October 18 is ‘anti human-trafficking’ day by 2007 Act of European Parliament; along with ‘anti-slavery day’ by 2010 Act of UK Parliament. So there’s that, for the 29.8 million people worldwide estimated to live in forced servitude.
Over at SlaveryFootprint.org, your correspondent learns that I personally make use of 37 slaves in my London routine, mostly through my consumer electronics and my larger-than-average appetite. The survey, laden with factoids about the coerced labour behind shrimp cocktail and mascara, is macro-analysis at its mushiest – and a far more worthwhile use of 15 minutes online than all the ‘carbon-footprint’ calculators put together.
‘Human trafficking is becoming more prevalent across the United Kingdom,’ said Gwent Police. That’s one way of putting it. Another is to say it has been prevalent for years, but the authorities are only now beginning to take notice.
The last government was more interested in apologising for the old form of slavery than recognising the new one. Tony Blair’s 2006 apology for the slave trade was all the more bizarre because Britain ended, rather than started, the business. Slavery is a worldwide phenomenon, controversial nowhere until the 18th century. Then a bunch of Christians in Clapham kicked up a fuss (with a similar movement in America) and William Wilberforce took up the cause. Britain outlawed the slave trade and the Royal Navy stamped it out.
That’s in keeping with The Spectator’s longstanding promotion of both individual freedom, and of Christ-like abolitionism. Back in January 1863, when the luvvies of London were worrying about what Abraham Lincoln’s Emancipation Proclamation would mean for cotton prices, our predecessors fumed:
We could not have believed for a moment, a year ago, that the Times and Saturday Review would both in the same week devote their ablest pens to an apology, not merely for Slavery itself, but for the Christian character of that institution. Yet so it is. . . .
The Times follows its bolder contemporary on the same track, modestly suggesting that it would be much more Scriptural and Christian in the abolitionists to preach the ‘amelioration of the negro’ (we suppose the writer means, of his lot), than his emancipation. . . .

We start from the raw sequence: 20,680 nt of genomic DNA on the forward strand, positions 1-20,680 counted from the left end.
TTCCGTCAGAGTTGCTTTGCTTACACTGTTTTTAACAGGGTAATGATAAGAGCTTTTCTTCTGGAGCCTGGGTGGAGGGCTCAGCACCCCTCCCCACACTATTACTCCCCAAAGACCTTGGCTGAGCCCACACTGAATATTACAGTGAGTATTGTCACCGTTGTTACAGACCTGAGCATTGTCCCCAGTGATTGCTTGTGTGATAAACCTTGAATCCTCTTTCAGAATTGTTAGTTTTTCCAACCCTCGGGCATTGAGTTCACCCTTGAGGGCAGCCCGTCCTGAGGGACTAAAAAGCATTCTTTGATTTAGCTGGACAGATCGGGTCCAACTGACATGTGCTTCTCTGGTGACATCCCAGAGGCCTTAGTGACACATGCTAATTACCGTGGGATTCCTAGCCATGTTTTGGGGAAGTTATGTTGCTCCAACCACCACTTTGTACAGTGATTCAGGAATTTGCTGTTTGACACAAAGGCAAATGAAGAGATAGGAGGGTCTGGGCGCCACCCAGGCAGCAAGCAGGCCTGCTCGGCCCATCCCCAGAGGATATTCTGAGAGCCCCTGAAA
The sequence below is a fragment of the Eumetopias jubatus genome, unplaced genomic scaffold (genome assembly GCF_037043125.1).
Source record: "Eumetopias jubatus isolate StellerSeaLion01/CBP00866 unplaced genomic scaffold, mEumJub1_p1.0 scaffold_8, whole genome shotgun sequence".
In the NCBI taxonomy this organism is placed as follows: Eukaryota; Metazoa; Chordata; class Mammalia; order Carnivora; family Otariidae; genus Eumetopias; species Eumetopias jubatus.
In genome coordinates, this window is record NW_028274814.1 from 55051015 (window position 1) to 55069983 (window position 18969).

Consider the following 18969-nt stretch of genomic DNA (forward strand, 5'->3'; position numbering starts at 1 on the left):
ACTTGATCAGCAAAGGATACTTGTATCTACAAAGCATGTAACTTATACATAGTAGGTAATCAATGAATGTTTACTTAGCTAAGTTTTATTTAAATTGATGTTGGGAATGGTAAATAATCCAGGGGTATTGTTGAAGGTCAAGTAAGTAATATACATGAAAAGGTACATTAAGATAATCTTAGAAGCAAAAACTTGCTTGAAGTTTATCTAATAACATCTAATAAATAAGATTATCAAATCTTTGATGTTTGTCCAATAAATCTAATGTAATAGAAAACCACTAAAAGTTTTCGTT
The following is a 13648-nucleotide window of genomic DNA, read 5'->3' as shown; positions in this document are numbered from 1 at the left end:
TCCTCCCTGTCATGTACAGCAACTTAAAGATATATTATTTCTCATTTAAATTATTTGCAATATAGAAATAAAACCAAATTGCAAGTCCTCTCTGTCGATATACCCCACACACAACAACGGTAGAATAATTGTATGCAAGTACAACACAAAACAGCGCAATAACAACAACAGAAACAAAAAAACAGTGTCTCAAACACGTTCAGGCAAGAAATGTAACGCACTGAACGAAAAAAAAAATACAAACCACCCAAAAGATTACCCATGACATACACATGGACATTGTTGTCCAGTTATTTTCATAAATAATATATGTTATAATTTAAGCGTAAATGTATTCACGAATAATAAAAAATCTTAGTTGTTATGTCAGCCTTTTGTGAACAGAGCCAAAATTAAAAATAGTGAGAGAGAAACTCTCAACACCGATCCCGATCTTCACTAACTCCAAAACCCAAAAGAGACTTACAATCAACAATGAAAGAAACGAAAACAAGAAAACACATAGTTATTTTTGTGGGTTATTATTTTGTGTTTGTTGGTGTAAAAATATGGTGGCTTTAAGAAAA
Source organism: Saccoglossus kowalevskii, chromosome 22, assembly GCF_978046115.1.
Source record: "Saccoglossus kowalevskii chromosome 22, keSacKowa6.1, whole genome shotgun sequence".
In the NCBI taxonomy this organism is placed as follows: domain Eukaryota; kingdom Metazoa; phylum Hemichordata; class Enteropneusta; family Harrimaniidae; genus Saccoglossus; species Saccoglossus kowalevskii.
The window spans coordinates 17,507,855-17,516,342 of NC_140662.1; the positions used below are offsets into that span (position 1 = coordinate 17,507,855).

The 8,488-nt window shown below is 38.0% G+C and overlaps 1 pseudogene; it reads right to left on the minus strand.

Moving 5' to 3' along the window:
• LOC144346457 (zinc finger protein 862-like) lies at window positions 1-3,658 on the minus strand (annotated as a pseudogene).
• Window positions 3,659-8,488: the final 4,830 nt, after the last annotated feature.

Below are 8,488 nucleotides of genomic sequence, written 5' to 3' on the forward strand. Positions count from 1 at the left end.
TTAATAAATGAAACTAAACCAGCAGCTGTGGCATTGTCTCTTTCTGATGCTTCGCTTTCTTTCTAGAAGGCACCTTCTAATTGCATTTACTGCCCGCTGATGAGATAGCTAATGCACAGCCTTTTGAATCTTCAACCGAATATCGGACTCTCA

For ourselves we do not hesitate to say that no religious scepticism of the present day seems to us so monstrous and so atheistic as this; nay, that if the Gospel were weighted with such a condition, it would be one that neither sign nor miracle could prove. It is, speaking relatively, of infinitely little importance whether we live under an aristocracy or a democracy, compared with whether we live under a God who loves freedom, or a Devil who loves Slavery. But, we confess, nothing seems to us more astounding than the assertion that the Divine revelation is indifferent on the matter. No doubt, the Divine education of the Hebrew people never attempted to ignore the actual historical condition of the nation. It recognized, under the strictest possible limitations, the fact of Slavery, at an era when no other people had learned to impose any limitation on the power of the master at all.
Today’s slaves exist in the brothels of Moscow, London, Hamburg and Tokyo; in the factories of Malaysia and the construction sites of the United Arab Emirates. They are the unpaid Nepalese welders in Bahrain and the indentured children of Pakistan and Haiti. Across Africa, slavery remains a way of life – and not just for child-soldiers and coltan miners.
In northern Mali last year I became friendly with the three teenage domestics in our war-zone hotel, where the courtyard swarmed with European journalists and NGO types. The three girls were slaves, no two ways about it: they were born as the property of our hotelier and – even if they got permission to leave – their labour earned them no money to spend. I wanted to tell the UN about it, but they were already there, ordering fresh linens.
It is harder to ignore all this, in our contemporary digital era, than it ever was – though we still manage. As the July leader put it:
Today there is considerable uproar if some horse meat is found in lasagne, but we tend not to worry about our prawns being supplied through the use of slavery in Thailand.
Now, as in the 18th century, the faithful are among the most outraged by the outrageous. Britain will have its Christians to thank, in large part, for the Modern Slavery Bill being as robust as it is.